Insurer Asks for More Money After Premium Paid
My husband and I have owned a small business for 40 years. We've always paid our bills, had an excellent reputation and credit history.
Penn Star Insurance Company provided us with liability and property coverage for the period of 8/21/04 - 8/21/05.
The premium for this policy was financed through their Superior Payment Plan. The total came to $4031.71 with tax and policy fee. A down payment was made of $1220.00 to our agent and the remainder was paid directly through payments of $361.94 each, and was paid in full.
On 9/13/05, a company called Overland Solutions asked for our gross receipts, which I gave to them. Then Penn Star Insurance Company asked us to pay an additional $3090.12.
I refused to pay it. Told our agent to go a head and cancel the insurance.
Now I am getting phone calls and collection letters from McCarthy, Burgess & Wolff, Clevland, Ohio.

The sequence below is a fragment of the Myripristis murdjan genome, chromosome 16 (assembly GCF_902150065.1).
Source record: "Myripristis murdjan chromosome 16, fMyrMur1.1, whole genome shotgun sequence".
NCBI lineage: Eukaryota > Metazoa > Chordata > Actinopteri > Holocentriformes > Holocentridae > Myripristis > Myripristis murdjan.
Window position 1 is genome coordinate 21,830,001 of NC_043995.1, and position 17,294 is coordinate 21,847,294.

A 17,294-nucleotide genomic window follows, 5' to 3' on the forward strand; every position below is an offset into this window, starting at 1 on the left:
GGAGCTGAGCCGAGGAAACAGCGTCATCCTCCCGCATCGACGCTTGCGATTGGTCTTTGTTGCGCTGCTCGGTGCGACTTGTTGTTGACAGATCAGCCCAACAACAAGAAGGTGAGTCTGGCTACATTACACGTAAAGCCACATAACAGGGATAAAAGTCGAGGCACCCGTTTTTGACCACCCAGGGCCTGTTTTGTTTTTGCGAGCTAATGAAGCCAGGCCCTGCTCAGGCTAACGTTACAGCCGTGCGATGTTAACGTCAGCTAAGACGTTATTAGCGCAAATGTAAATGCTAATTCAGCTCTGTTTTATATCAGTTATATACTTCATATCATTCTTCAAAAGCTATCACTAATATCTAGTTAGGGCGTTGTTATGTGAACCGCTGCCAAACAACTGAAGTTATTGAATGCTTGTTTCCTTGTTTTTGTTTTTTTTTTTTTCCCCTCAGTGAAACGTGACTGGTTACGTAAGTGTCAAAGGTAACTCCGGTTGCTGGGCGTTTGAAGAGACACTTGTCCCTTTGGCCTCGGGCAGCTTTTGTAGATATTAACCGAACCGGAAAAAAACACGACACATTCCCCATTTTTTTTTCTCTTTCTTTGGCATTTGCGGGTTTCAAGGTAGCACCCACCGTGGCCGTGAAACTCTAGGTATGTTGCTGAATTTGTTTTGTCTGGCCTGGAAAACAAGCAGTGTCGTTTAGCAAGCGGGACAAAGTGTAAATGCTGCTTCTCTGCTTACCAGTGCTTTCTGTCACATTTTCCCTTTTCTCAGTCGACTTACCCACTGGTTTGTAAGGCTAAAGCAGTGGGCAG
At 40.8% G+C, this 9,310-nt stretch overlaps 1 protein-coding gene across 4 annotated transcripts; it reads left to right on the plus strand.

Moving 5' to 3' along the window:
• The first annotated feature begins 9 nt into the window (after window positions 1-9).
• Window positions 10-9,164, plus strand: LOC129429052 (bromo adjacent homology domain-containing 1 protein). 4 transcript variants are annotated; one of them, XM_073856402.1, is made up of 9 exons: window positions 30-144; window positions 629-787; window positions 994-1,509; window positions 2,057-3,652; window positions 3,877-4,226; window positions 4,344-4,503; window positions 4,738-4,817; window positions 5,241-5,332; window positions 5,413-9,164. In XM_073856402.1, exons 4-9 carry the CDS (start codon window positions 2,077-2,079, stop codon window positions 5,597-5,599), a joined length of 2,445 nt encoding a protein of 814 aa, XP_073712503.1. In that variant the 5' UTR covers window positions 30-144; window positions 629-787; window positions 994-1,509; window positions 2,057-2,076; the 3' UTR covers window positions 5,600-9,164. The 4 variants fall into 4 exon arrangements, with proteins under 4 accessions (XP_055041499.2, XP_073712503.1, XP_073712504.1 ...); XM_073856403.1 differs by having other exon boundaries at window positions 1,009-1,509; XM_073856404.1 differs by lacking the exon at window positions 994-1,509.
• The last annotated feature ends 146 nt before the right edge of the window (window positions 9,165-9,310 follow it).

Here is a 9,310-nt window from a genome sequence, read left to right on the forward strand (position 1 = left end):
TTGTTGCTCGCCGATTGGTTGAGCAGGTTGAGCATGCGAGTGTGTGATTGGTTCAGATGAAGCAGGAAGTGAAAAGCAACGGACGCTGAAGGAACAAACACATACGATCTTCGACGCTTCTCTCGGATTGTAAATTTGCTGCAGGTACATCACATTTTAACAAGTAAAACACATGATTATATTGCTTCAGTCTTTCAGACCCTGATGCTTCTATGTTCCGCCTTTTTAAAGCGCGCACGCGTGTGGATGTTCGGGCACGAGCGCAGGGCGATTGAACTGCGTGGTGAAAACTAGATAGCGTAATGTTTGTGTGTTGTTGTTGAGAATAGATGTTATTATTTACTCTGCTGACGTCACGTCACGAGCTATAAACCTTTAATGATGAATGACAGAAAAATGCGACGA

Is this fair? Do I have to pay a lawyer to fight this for me? Do you know what action I should take? I explained to the collection agency why we did not owe it, but they have a deaf ear.
Any collection agency will have a deaf ear. They have likely "purchased" you as a receivable from the insurer, and so they have already paid for your file, and are looking to make their profit.
You may need a lawyer, just to show the collection agency that you are "serious" about not paying this amount. In most cases, if you have a reasonable case and bring a lawyer to the table, the collection agency will back off.
However, I suspect your greater concern should be your credit history for your business. Somehow you'll have to get this "blotch" taken off your record. The collection agency will need to be hounded in order for you to get the right documentation that you can send to the credit bureaus -- and it will be worth your time to do this. Again, if you have a lawyer involved, a simple letter from the lawyer may do the trick.
As for your first question, "Is this fair?", I'd have to say "no". One thing that you can do is report Penn Star to your state's department of insurance. Further, if you get your insurance commissioner or department of insurance involved, you may even be able to get Penn Star to fix the problem that you've got -- but if I were you, I'd still get a lawyer, just in case.